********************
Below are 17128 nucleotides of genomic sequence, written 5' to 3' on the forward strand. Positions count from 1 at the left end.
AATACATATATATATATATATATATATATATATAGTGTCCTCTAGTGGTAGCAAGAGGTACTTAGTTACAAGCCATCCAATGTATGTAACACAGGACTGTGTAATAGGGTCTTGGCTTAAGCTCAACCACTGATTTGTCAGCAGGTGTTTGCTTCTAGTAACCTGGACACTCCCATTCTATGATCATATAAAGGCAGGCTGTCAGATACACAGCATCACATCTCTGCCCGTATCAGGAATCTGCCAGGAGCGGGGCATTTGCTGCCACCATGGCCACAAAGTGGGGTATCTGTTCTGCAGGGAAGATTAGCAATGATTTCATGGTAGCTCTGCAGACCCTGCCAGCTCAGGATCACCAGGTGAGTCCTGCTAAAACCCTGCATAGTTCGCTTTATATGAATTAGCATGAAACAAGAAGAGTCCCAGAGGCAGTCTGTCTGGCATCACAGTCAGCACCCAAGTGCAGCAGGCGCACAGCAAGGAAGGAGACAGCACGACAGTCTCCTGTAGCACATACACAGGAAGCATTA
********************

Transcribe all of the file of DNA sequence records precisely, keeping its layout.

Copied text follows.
Below are 17128 nucleotides of genomic sequence, written 5' to 3' on the forward strand. Positions count from 1 at the left end.
AATACATATATATATATATATATATATATATATAGTGTCCTCTAGTGGTAGCAAGAGGTACTTAGTTACAAGCCATCCAATGTATGTAACACAGGACTGTGTAATAGGGTCTTGGCTTAAGCTCAACCACTGATTTGTCAGCAGGTGTTTGCTTCTAGTAACCTGGACACTCCCATTCTATGATCATATAAAGGCAGGCTGTCAGATACACAGCATCACATCTCTGCCCGTATCAGGAATCTGCCAGGAGCGGGGCATTTGCTGCCACCATGGCCACAAAGTGGGGTATCTGTTCTGCAGGGAAGATTAGCAATGATTTCATGGTAGCTCTGCAGACCCTGCCAGCTCAGGATCACCAGGTGAGTCCTGCTAAAACCCTGCATAGTTCGCTTTATATGAATTAGCATGAAACAAGAAGAGTCCCAGAGGCAGTCTGTCTGGCATCACAGTCAGCACCCAAGTGCAGCAGGCGCACAGCAAGGAAGGAGACAGCACGACAGTCTCCTGTAGCACATACACAGGAAGCATTA